SEPTEMBER 28, 2023 – It was an ordinary Friday evening, Sept. 15th, as Cpl. Nicholas Christensen was driving back to Marine Corps Base Camp Pendleton, California chatting with his buddy Lance Cpl. Ethan Feaster when suddenly a car turned left into traffic causing a horrific collision. Two of the motorcycle riders directly in front of Christensen’s truck swerved to miss the car, a third motorcycle rider attempted to avoid a collision, but crashing was unavoidable.

“I blocked the road with my truck and ran to him [motorcycle rider],” said Christensen, field instructor with Weapons Field and Training Battalion. “I saw the rider was severely injured and ran to get my medical bag.”

Christensen has extensive military medical training such as basic Combat Lifesaver Course, Tactical Combat Casualty Care, and an advanced course called Valkryie which teaches phlebotomy and transfusions. Due to his medical training, he has maintained a medical supply bag in his truck.

“Thank God he had his medical bag,” said Lance Cpl. Ethan Feaster, a Marine rifleman and native of Redmond, Wash. “He [Christensen] really saved the day.”

Christensen, a native of St. Charles, Ill., immediately began triaging the motorcycle rider. One of the other motorcycle riders, Lance Cpl. Ramyar Mohammedali, a land surveyor with 7th Engineer Battalion, 1st Marine Logistics Group, ran over to assist. Christensen noticed the motorcycle rider had an Eagle, Globe and Anchor on his jacket and assumed the rider was either an active duty Marine or Marine veteran.

“We realized he was not breathing, so I took off his helmet to help open an airway,” said Christensen. “We learned the motorcycle rider’s name was Mike.”

While holding Mike’s head, Christensen turned him into a recovery position on the asphalt with the cut to his head facing upward to help stop the bleeding. It was at this time that Mike started breathing. Feaster held Mike’s head as Christensen wrapped it with bandages. Christensen then moved to wrap and splint both of Mike’s injured arms.

“It is pretty intense and remarkable what Christensen and Feaster did. Fortunately for that Marine, these two were there. If they wouldn’t have been there, a very different outcome likely would have happened.” 1st Sgt. James Grunbacher, company first sergeant from Weapons Field and Training Battalion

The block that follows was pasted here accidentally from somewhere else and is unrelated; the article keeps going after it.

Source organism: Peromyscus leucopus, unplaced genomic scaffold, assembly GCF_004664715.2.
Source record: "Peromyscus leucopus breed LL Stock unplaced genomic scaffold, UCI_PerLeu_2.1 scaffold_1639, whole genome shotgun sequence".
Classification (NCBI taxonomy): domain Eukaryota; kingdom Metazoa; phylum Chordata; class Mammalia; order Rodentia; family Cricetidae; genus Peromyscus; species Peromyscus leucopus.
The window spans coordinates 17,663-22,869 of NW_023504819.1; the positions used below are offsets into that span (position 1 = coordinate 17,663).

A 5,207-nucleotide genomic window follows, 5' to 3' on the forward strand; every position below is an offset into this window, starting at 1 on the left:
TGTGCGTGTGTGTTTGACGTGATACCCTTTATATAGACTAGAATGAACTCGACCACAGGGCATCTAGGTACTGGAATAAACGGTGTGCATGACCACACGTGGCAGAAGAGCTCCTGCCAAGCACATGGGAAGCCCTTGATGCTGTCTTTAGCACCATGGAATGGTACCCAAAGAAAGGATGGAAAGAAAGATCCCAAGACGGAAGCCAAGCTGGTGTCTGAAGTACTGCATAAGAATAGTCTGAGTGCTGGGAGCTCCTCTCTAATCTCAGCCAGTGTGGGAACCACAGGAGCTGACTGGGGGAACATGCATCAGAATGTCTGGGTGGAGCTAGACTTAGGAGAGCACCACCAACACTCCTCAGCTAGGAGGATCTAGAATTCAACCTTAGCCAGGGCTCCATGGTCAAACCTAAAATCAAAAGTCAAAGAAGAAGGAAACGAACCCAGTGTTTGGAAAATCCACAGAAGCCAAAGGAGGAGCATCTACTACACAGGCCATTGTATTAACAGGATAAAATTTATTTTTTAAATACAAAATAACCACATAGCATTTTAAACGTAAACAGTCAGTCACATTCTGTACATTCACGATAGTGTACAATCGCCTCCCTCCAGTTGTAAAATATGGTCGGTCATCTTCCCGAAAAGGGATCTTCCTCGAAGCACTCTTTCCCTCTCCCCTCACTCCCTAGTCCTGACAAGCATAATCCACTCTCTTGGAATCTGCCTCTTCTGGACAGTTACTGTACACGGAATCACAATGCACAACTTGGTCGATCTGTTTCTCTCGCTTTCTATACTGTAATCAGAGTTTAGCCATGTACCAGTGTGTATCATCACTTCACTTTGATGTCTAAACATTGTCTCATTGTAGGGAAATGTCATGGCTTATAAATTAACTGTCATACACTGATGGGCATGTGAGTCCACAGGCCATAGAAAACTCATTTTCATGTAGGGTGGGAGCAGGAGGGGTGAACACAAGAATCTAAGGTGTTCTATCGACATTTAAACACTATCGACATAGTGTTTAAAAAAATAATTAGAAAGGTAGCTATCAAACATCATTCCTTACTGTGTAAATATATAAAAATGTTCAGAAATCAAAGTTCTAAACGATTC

Within about five minutes, local police arrived on the scene.

“We thought the police department officers would take over, but they didn’t have medical supplies,” said Feaster.

The police officers observed the situation and decided to let Christensen continue to take the lead on the care he was providing to Mike. Feaster continued to hold Mike’s head as the Marines did not have a neck brace.

“I talked to Mike; I told him he is a fighter, and you are a Marine,” said Christensen. “If I stopped talking to him, his breathing would slow.”

“It is pretty intense and remarkable what Christensen and Feaster did,” said 1st Sgt. James Grunbacher, company first sergeant from Weapons Field and Training Battalion and a native of Pinole, California. “Fortunately for that Marine, these two were there. If they wouldn’t have been there, a very different outcome likely would have happened.”


Sustainability Sooner

About ten minutes after the collision, emergency medical services arrived. Upon seeing the situation, EMS personnel immediately called for a helicopter. Christensen briefed EMS personnel on the medical care he had provided, and EMS immediately lifted Mike onto a stretcher. Due to the high quality of care provided by the Marines, EMS didn’t have any additional medical care to provide.

Christensen’s actions demonstrate how training in the Marine Corps can be applied to everyday scenarios.

“If it wasn’t for that medical kit and Cpl. Christensen’s expertise, we wouldn’t know if he [Mike] was going to survive or not,” said Mohammedali, who has visited Mike every day at the hospital and has kept Christensen updated daily. “It looked ugly.”

Christensen’s Marine Corps service is coming to an end this year; however, he envisions a future marked by continued service. Christensen plans to attend the fire academy early next year and then pursue EMS training in Texas.

“Cpl. Christensen is a true hero. He not only provided lifesaving aid but took charge of the situation and did so regardless of his own safety,” said Mohammedali. “Cpl. Christensen actions saved the life of a Marine that evening.”

By Staff Sgt. Melissa L. Karnath
Marine Corps Recruit Depot, San Diego



Source link